Songs trace jour­ney to free­dom


The Georgia Straight - - Arts -

Sto­ries of the Un­der­ground Rail­road have al­ways been part of Khari Wen­dell Mcclel­land’s fam­ily lore. With rel­a­tives on both sides of the Detroit River—the 44-kilo­me­tre chan­nel that sep­a­rates Detroit, Michi­gan, from Wind­sor, On­tario—he’s al­ways been acutely con­scious of his roots in the re­gion, and of an older and less com­fort­able con­nec­tion to the Amer­i­can South.

“I can’t ac­tu­ally re­mem­ber the first time I ever heard those sto­ries, be­cause they’ve just al­ways been a part of how our fam­ily has un­der­stood our­selves,” the singer says, check­ing in with the Ge­or­gia Straight from a tour stop in Gananoque, On­tario. “As I have ma­tured and grown and found some in­ter­est in con­nect­ing with con­cepts of iden­tity through look­ing at fam­ily, I’ve cho­sen to ask some more de­tailed ques­tions…in an ef­fort, re­ally, to un­der­stand who I am, and what it is I’m meant to be do­ing in this time on this planet.”

Those ques­tions, and some of the an­swers Mcclel­land re­ceived, are at the heart of Free­dom Singer, a new doc­u­men­tary-theatre pro­ject that traces his great-great-great-grand­mother Kizzy’s per­ilous jour­ney from slav­ery to lib­er­a­tion. And though the sto­ries and the songs it fea­tures might be a cen­tury and a half old, they con­tain dis­cov­er­ies that will be new to many view­ers—and some that were new to Mcclel­land him­self.

“It’s in­cred­i­ble to take the time to speak with your great-aunt—and to speak with your own mother, even— about events that you might have not thought to ask about,” he says, not­ing that the big­gest rev­e­la­tion was that he has In­dige­nous blood. “It’s been amaz­ing to learn so much about my fam­ily his­tory, and there’s a rich­ness to what it feels like to con­nect in that way.”

It’s not sur­pris­ing that many of those con­nec­tions come through mu­sic. As the youngest mem­ber of Van­cou­ver’s lead­ing African-amer­i­can gospel group, the So­journ­ers, Mcclel­land has been tu­tored in the sounds of the civil-rights strug­gle by a pair of rel­a­tively re­cent ar­rivals from the United States, Mar­cus Mosely and Will Saun­ders. Now he’s tak­ing those lessons back to their source, ex­plor­ing the songs his fam­ily mem­bers might have sung as they found their way north from the plan­ta­tions of the Con­fed­er­acy. There have been sur­prises here, too.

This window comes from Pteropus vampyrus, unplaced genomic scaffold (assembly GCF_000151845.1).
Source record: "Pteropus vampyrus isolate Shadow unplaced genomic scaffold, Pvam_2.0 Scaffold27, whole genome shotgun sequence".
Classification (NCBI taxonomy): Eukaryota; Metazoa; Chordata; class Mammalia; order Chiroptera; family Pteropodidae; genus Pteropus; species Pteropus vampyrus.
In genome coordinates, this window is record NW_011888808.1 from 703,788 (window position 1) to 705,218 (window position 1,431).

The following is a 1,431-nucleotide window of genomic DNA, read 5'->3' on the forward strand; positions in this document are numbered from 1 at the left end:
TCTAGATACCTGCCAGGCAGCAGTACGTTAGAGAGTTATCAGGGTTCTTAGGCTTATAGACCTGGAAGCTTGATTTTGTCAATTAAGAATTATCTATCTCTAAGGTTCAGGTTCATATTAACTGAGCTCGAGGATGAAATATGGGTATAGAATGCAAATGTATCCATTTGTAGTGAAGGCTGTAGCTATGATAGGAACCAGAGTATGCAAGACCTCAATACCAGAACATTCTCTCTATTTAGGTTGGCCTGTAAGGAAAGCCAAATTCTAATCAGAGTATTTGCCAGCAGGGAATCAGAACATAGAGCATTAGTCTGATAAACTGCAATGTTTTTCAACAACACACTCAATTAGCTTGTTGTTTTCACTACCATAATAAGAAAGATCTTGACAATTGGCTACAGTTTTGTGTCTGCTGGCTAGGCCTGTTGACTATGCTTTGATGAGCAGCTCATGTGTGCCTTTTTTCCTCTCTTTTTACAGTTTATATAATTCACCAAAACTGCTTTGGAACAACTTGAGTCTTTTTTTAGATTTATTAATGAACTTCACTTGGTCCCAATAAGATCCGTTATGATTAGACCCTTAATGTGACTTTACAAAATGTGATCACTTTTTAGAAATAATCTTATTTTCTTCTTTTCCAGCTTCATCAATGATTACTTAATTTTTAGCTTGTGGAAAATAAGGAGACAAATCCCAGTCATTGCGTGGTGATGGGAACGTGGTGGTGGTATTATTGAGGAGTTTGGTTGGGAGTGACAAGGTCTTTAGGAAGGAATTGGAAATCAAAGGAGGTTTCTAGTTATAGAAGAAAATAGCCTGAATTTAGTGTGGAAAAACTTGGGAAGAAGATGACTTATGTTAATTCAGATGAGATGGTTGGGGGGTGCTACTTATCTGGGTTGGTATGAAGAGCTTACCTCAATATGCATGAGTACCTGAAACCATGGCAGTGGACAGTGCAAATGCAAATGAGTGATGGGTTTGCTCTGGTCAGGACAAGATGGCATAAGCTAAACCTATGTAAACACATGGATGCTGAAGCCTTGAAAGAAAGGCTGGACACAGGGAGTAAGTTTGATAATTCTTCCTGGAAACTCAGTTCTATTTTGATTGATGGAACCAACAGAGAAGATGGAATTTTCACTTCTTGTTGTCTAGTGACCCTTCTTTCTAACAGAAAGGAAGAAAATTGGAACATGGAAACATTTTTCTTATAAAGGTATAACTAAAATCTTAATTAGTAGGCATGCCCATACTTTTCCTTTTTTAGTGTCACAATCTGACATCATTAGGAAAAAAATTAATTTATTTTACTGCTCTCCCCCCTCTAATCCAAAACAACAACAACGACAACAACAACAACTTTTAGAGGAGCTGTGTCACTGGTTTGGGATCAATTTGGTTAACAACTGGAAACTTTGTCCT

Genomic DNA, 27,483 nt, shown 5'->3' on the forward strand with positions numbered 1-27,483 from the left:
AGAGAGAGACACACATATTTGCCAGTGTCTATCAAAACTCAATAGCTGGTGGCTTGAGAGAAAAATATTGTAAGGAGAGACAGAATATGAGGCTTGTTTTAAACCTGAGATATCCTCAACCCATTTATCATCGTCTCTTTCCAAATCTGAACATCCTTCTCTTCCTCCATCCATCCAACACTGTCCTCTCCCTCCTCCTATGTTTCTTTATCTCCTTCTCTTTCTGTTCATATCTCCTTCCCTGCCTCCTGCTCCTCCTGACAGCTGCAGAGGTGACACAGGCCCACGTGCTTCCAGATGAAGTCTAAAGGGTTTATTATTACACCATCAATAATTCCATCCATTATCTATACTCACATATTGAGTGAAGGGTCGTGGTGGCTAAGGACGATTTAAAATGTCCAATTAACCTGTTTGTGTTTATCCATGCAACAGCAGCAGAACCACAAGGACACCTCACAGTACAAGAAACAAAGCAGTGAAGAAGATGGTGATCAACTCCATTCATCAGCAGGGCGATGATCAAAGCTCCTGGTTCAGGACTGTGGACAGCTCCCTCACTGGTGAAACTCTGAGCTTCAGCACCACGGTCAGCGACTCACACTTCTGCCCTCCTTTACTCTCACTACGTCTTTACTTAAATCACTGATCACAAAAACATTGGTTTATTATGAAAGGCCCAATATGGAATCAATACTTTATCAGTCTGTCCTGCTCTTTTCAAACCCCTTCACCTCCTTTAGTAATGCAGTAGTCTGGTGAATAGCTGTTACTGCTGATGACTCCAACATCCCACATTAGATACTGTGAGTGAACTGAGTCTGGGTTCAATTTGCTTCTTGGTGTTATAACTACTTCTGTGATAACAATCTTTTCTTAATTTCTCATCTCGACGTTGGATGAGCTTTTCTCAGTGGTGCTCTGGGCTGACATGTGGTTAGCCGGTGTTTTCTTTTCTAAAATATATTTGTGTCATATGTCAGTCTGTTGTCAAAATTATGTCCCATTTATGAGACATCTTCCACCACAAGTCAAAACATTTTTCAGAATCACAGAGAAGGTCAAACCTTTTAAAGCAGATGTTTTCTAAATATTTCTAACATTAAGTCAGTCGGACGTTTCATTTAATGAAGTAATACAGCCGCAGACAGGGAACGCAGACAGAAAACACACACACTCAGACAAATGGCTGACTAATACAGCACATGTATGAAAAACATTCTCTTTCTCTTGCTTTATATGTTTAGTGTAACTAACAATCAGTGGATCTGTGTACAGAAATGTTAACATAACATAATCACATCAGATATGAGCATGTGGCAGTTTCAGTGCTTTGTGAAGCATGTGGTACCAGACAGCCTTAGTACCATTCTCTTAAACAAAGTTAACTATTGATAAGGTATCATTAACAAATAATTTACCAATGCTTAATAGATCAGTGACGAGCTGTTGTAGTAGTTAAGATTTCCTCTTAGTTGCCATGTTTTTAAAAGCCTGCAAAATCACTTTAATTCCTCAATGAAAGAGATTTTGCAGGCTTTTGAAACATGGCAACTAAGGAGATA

“A lot of what I found was re­ally dark. It’s not su­per happy stuff,” he says. “There’s a lot of stuff around death, and a lot of stuff around moth­ers and an­ces­tors and even child theft—you know, moth­ers’ sep­a­ra­tion from their chil­dren. That’s one of the most core re­la­tion­ships in a child’s de­vel­op­ment, so the re­moval of a child from a mother is a re­ally harsh thing to do.”

And while his­toric doc­u­ments sug­gest singing dole­ful lyrics like “Never the Child Be Sold” to sunny, fa­mil­iar tunes like “Oh My Dar­ling, Cle­men­tine”, Mcclel­land has made it part of his pro­ject to craft new and more ap­pro­pri­ate set­tings for these heart­break­ing texts.

“I’ve ac­tu­ally taken the lib­erty to take those lyrics and come up with melodies and chord pro­gres­sions that feel emo­tion­ally con­gru­ent,” says Mcclel­land, who’ll per­form Free­dom Singer with vo­cal­ist Tanika Charles and gui­tarist Noah Walker. “So that’s an in­ter­est­ing thing: how do we main­tain in­tegrity and au­then­tic­ity with our own voices as we meet those old, old voices? It’s not that I want to try to ex­actly du­pli­cate how some­body would have sung in the 1850s; it’s more that I’m try­ing to take those nuggets of truth and res­o­nance and fil­ter them through my own mu­si­cal and cul­tural and so­cial ex­pe­ri­ence of life.”

Free­dom Singer,

Walk­ing into the main gallery of the Mu­seum of Van­cou­ver’s City on Edge: A Cen­tury of Van­cou­ver Ac­tivism ex­hibit, the first thing that hits you is the noise: voices chant­ing “Power!”, cow­bells, and cheers. Join­ing the row­dily im­mer­sive sound­scape are photo and video images of protests and ri­ots of the past 100 years, all flash­ing across 10 big pro­jec­tion screens—a rau­cous col­lage of so­cial un­rest and ac­tivism.

Shots of po­lice march­ing Mac­jacket–clad Clark Park gang mem­bers out of a 1972 Rolling Stones con­cert sit along­side 1922 UBC stu­dent ral­lies against over­crowd­ing, 1980s peace marches, 1993’s Clay­oquot protests, and early-2000s anti-olympics events. A 1907 photo of an­ti­asian demon­stra­tions jux­ta­poses with 1971’s Gas­town Riot and 1994’s in­fa­mous Stan­ley Cup ram­page.

There are 650 images in all, mostly gleaned from old Van­cou­ver Sun and Province archives (many never pub­lished), and the mes­sage is as loud and clear as the slo­gan on a po­lit­i­cal plac­ard: in this city, peo­ple take it to the streets.

Why is it that Van­cou­verites have such a pas­sion for pub­lic protest? Cocu­ra­tor Vi­viane Gos­selin has had many hours to con­tem­plate that, while sift­ing through hun­dreds of images with re­tired Pa­cific News­pa­per Group li­brar­ian Kate Bird.

First off, the plethora of pub­lic protests is a sign of the free­dom and so­cial democ­racy peo­ple feel here, Gos­selin says. “Our abil­ity to take it to the street is not given to ev­ery coun­try of the world,” she ob­serves.

“And then there’s the labour his­tory,” she adds, gesturing to pho­to­graphs that date back to Van­cou­ver’s early years, in­clud­ing a blown-up, blurry 1907 shot of women march­ing

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